This could be upcoming events in a town they are searching for, or it could be the most useful videos relevant to a users’ search. If your theme includes Schema Mark-up and you want your site to feature in the extra snippets shown on search results, then try and find a theme that includes this feature, as it will be far easier than adding it yourself!

How to Check for Valid Mark-up

To check the Schema Mark-up exists and is error-free, head over to Google’s Structured Data Testing Tool and run the demo WordPress theme through this.

#5 Its not all about the price!

Although you do get what you pay for, and while we certainly don’t recommend using a free WordPress theme if you can avoid it, price is not a determining factor when choosing an SEO-friendly theme for your WordPress site.

#6 Choose a Theme Without the Unnecessary addition of WooCommerce

Unless you plan to sell products online in the near future, its best to avoid purchasing a theme that includes WooCommerce.

WooCommerce is WordPress’s answer to ecommerce and allows its users to sell products on their sites. While it is a great tool, that is free to download, if you don’t plan on selling anything on your site it can really slow it down and clog your pages up with unnecessary code.

Although you can deactivate the plugin and turn it off within most theme options, with many themes and in our experience, it often still results in hundreds of lines of inline WooCommerce CSS featuring on your pages. This will affect your text-to-code ration which in turn affects your SEO! So our advice, avoid themes that include WooCommerce unless you plan on selling goods online.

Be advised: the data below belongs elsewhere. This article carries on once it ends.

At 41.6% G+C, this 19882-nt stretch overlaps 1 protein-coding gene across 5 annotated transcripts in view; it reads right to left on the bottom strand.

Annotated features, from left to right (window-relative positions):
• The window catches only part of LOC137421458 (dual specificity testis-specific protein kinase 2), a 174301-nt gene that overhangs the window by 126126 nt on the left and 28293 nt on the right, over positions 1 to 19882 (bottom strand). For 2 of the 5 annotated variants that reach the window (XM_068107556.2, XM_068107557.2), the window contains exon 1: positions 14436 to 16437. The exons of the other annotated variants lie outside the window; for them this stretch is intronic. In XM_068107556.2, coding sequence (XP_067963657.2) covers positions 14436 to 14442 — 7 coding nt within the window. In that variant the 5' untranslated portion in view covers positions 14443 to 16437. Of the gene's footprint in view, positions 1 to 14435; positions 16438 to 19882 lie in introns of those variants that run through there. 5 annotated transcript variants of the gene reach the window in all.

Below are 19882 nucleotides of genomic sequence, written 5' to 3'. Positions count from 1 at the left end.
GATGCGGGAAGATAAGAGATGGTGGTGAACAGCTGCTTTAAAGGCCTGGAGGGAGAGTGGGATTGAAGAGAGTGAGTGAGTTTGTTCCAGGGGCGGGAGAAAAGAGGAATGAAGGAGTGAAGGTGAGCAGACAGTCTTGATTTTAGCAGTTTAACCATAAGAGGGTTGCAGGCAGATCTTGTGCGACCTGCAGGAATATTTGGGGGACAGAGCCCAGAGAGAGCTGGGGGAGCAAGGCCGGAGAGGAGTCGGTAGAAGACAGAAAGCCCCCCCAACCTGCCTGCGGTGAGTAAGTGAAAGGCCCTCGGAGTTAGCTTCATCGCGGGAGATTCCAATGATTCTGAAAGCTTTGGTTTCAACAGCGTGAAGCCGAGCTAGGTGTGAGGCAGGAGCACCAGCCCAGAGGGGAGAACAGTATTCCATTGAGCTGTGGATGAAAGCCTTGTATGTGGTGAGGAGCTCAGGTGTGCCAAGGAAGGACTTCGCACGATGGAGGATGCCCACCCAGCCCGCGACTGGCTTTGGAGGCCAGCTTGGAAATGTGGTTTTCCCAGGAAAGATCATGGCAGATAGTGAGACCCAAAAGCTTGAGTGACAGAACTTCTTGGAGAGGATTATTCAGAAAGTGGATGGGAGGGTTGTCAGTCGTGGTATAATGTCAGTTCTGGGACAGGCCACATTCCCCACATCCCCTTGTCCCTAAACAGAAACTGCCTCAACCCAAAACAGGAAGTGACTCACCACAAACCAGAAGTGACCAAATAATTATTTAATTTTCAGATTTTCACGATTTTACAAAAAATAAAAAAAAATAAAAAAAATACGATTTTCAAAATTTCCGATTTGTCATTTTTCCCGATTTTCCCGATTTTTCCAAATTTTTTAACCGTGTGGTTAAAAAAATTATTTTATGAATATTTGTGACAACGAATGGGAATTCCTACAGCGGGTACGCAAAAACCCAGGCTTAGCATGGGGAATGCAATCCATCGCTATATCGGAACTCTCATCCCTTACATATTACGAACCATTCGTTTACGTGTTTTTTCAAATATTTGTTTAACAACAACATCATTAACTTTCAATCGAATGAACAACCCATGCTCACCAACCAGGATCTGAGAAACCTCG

#7 Go for Simple Structure

Avoid themes whose demos include hundreds of different pages with hundreds of different layouts within the same demo. You will have more pages to delete and building the site will be more confusing.

However, do pick a theme that has a demo site for a business similar to yours and with a small selection of different page layouts. Ensure the demo site is easy to navigate and fast to load before you proceed to purchase!

#8 Check for JavaScript or jQuery Issues

Although often easy to fix if you are a developer or have one on-hand, is best to avoid any themes which feature any of these errors. Google won’t favour these sites as it can affect the functionality of the site and hence the user experience.

How to Check for JavaScript/jQuery or other website errors